The best defense in any case starts with a thorough and diligent investigation, not by police, but by the defense. In DWI cases we must investigate everything from the initial traffic stop to the testing of breath or blood. I will obtain all of the evidence necessary to conduct this investigation, including police reports, videos, lab results, lab reports, and maintenance records just to name a few. I will thoroughly analyze everything and then pinpoint and pick apart every mistake the police and the lab made. Here are some of the common points of attack:
The traffic stop
- The initial traffic stop must be lawful. You must have violated a traffic law or the officer must have reasonable suspicion to stop you because something about your driving indicated the possibility of intoxication.
The scene video
- Does your driving or your actions that are visible in the video seem like that of someone who is sober or someone who is intoxicated? Does the officer’s description in his report match up with what we can see in the video or is the officer “exaggerating” the truth?
The field sobriety tests
- We’ve all seen or at least heard of these tests. The HGN (the “eye test”); the One Leg Stand (stand on one foot and count); and the Walk and Turn (walk heel to toe, turn, and walk back on a line). Most people don’t realize how highly technical these tests are, or how easy it is to fail them. These are not tasks that we normally perform! Additionally, the officer must explain, demonstrate, and administer these tests in a specific manner in which they are trained.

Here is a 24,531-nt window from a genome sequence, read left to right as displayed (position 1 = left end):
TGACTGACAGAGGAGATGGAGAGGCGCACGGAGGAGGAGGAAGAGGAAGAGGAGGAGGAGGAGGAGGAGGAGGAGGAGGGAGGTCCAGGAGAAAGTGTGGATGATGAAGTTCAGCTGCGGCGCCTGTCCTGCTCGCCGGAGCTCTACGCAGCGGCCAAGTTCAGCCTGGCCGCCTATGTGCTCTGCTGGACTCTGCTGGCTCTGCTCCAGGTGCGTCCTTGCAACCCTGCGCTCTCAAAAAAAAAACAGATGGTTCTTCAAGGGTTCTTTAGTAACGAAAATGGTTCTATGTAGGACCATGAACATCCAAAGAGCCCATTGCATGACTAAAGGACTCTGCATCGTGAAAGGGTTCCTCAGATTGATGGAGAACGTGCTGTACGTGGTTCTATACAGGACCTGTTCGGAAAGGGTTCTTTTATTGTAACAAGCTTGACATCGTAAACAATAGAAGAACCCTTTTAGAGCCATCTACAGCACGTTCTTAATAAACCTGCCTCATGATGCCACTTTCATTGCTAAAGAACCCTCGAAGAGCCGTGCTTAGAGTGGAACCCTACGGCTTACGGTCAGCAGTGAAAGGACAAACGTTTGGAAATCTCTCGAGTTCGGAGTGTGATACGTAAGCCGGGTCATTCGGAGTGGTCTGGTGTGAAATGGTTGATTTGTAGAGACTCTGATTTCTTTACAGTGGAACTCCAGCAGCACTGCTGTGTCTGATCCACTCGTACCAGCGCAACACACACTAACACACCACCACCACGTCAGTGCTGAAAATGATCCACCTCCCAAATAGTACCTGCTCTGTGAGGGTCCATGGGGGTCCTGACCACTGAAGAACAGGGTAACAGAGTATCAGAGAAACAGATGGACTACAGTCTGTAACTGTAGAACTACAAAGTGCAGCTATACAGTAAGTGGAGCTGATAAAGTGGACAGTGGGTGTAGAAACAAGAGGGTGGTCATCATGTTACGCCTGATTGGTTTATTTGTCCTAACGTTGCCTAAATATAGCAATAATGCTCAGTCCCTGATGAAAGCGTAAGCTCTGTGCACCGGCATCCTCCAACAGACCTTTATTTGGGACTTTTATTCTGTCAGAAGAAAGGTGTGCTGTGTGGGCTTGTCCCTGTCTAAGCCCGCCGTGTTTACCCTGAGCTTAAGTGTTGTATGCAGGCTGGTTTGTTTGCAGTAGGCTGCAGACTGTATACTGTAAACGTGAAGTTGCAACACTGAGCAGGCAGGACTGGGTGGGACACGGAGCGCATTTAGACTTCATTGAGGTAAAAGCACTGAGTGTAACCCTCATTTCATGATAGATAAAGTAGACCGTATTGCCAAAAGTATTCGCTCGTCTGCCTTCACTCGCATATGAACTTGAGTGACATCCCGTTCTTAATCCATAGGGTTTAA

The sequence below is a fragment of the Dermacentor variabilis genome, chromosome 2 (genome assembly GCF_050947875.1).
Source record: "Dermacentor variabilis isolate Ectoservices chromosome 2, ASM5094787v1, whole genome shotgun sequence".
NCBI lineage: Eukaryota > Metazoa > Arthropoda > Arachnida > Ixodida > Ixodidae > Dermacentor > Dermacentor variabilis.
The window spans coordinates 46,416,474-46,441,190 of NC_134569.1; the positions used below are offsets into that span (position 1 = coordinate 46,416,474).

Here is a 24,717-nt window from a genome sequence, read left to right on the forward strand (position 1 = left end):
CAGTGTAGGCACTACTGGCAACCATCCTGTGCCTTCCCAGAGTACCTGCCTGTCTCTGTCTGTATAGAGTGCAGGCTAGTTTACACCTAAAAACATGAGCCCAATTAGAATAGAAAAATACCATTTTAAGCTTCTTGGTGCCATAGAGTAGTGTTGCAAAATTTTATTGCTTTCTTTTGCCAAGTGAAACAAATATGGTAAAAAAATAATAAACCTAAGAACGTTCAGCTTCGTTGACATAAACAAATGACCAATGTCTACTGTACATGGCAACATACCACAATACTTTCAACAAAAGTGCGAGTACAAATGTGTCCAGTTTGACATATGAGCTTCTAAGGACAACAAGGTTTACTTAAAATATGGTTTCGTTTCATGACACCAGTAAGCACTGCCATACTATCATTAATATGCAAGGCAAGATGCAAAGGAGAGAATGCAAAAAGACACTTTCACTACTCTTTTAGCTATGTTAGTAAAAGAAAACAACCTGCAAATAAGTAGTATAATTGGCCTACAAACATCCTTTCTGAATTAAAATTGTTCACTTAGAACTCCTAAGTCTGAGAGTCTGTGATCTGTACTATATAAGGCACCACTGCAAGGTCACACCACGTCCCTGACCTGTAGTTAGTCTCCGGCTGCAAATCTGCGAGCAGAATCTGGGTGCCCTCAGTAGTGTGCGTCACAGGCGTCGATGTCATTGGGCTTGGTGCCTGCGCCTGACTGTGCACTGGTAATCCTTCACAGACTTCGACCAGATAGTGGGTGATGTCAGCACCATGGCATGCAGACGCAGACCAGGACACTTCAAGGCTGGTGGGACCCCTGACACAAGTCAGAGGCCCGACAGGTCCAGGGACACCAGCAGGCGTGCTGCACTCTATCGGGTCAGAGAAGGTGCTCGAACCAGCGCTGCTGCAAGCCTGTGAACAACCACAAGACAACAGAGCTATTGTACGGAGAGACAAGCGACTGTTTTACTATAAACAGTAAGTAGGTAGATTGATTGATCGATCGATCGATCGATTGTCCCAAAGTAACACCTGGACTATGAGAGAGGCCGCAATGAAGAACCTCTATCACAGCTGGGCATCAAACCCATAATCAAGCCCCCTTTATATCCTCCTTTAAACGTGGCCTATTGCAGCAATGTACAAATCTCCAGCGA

Wade B. Smith has been trained to administer field sobriety tests in the same way the police are, so he is intimately familiar with how these tests should be conducted and can identify when the officer makes mistakes.
And then there’s the breath or blood test…
“MY BAC (blood-alcohol content) RESULT CAME BACK OVER .08. THEY’VE GOT ME RIGHT?”
Wrong! Obtaining a sample of your breath or blood is a search and seizure under the 4th Amendment, which says that we have the right to be free of any search or seizure that is unreasonable. So did the police obtain the breath or blood sample according to the law? Meaning, did they have your consent or did they have a search warrant?
Assuming the police obtained your breath or blood lawfully, it then falls on the prosecutor to prove it beyond a reasonable doubt. Not only does the prosecutor have to prove that the result came back at, .08 or higher, but they must also prove that this result is accurate and reliable. They have to prove that the machine that produced that result was working properly, and that the machine itself was accurate and reliable at the time. These machines are often not calibrated or functioning properly. Additionally, the technicians who maintain these machines and analyze the results are people, which means human error becomes an issue as well.
These are just a few of the ways that I can fight your DWI case, and often times I am fighting every single one of these issues in addition to others.
Wade B. Smith also represents people charged with DWI in Fort Bend County, Texas (Richmond, Rosenberg, Sugar Land areas), and Montgomery County, Texas (Conroe, the Woodlands areas).